For all his well-known capacity to ‘soak up’ and brush aside criticism of the administration of football in Guyana during his twenty-odd year tenure as President of the Guyana Football Federation, Colin Klass must surely be more than a little bit ‘jittery’ about what could lie ahead as FIFA takes unerring aim at the role which they now appear to believe that affiliates of the Caribbean Football Union (CFU) played in the so-called cash-for-votes scandal that has already seen the resignation of former FIFA Vice President Austin “Jack” Warner from football and the disgracing and booting out of football of the Quatari official Mohamed bin Hanman.
FIFA has been blunt in its assertion that the CFU delegates knew more than they have been telling about exactly what went on at the May 10-11 meeting in Trinidad and Tobago. The Organization has demanded that the CFU officials “provide all relevant information within forty eight hours.” That means that they must say what they know about the cash-for-votes scandal and, moreover, the demand has been attended by an implied threat that to fail to comply would, in itself, be deemed to be an offence and that delinquents could face the wrath of international football’s governing body. In essence, the CFU affiliates are wedged between a rock and a hard place. There is nowhere to hide. The kind of mixed signals and evasiveness which, up until now, have characterized the various responses from regional football officials to the cash-for-votes allegation will not ‘wash’ now that FIFA has decided to put the boot in.
Apart from Mr. Klass going on record to say that he was not part of any cash-for-votes skullduggery nor, for that matter, is he aware that any such occurrence took place, the Guyana Football Federation has maintained a more-or-less stony silence on the matter. Over the years the Federation has thrived on seeking to keep the media at bay whenever storm clouds have gathered over its head, though conversations with some officials who asked not to be quoted suggest that this time around there is general nervousness about the creeping FIFA enquiry.
What Klass has already said about the matter means, presumably, that he will be sticking to his story which would then place FIFA in a position where it will then to seek to determine the veracity of what he has said. And even if Klass’ honesty were to turn out not to be in question there are those who would argue that it defies belief that he would not have known what went on in Port—Of-Spain. So that one way or another it would be interesting to know exactly what the GFF plans to say to FIFA in respond to a demand that they communicate with the governing body by today. In fact, Klass himself could be in hot water with FIFA even if it were definitively determined that he not benefit from the bin Hanman handout, that is, if it is determined that he knew what was happening. This newspaper has already quoted testimony given by Bahamas Vice President Fred Lunn which strongly suggests that Klass may not have been altogether unaware of exactly what was going on in Trinidad and Lunn’s remark is likely to be noted by FIFA during its investigations.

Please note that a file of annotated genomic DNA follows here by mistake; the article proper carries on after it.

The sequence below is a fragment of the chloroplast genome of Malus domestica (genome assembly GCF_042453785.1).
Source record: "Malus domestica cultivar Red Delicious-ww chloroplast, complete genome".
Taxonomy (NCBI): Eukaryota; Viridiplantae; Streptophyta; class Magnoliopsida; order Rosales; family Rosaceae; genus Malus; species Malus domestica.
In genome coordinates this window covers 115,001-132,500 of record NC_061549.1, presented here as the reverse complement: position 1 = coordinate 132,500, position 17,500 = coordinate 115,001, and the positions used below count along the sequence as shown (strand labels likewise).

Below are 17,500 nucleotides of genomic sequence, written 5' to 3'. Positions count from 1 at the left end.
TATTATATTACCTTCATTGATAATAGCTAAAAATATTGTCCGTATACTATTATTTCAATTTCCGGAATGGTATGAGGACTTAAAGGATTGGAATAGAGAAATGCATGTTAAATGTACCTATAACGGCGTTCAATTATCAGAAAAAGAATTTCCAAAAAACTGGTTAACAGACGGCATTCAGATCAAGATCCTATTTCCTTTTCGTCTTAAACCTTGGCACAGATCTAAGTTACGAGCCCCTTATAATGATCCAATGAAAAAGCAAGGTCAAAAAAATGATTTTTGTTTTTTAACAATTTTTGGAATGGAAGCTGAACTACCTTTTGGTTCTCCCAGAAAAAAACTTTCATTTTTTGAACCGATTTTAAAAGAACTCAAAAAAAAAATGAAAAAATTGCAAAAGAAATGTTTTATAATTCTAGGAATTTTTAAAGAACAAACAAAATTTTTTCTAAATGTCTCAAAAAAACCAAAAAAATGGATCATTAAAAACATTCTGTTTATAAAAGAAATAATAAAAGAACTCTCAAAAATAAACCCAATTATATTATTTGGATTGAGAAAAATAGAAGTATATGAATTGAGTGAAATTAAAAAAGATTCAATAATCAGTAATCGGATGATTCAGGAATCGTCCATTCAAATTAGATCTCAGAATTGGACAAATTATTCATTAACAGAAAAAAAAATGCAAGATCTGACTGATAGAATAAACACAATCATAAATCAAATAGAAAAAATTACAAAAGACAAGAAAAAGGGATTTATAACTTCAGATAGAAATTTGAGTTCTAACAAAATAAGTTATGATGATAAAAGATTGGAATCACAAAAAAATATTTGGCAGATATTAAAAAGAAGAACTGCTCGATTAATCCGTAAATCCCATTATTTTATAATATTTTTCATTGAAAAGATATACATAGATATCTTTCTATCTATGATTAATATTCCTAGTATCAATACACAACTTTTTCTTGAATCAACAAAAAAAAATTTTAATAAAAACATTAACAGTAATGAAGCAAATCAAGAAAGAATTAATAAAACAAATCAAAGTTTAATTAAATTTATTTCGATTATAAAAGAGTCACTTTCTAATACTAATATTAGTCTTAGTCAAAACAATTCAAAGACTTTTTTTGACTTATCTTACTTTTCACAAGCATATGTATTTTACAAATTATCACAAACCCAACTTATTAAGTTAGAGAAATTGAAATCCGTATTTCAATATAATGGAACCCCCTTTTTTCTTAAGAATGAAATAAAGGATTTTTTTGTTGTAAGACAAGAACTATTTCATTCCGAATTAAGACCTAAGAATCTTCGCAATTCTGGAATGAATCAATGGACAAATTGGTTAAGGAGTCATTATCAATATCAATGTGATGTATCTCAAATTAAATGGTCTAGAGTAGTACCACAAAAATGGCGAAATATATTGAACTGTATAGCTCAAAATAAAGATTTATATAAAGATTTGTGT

These whole affair constitutes a crisis for Klass and his CFU colleagues in the region not only because there is now no longer any ‘Jack’ Warner to navigate them out of what is likely to be the choppy waters of a FIFA enquiry but also because it is into beyond the realm of possibility that such skeletons as may come out of the Federations of the various closets of the respective CFU affiliates may escalate into wider FIFA enquiries into the state of football in the region.
This is where the Guyana Football Federation and Klass may have much to worry about. The slow pace of the advancement of the local GOAL project has been the subject of much criticism and even Warner himself, in his capacity as head of the CFU has expressed disappointment over the slow pace of the project in Guyana.
At the same time it is widely believed that Warner, as a FIFA Vice President, had used his office to spare the region blushes associated with the maladministration of football and the GOAL project is believed to be a primary example of the inefficient administration of football in Guyana. What could also arise, if FIFA chooses to go that route, That apart, it is not inconceivable that a FIFA enquiry could also seek to probe the administration of its finances – reportedly US$250,000.00 a year allocated to the GFF.
So that whatever happens it would appear that Klass’ hold on the presidency of the Federation may well have become decidedly tenuous, virtually overnight, except “Jack” Warner’s threatened football tsunami suddenly changes direction.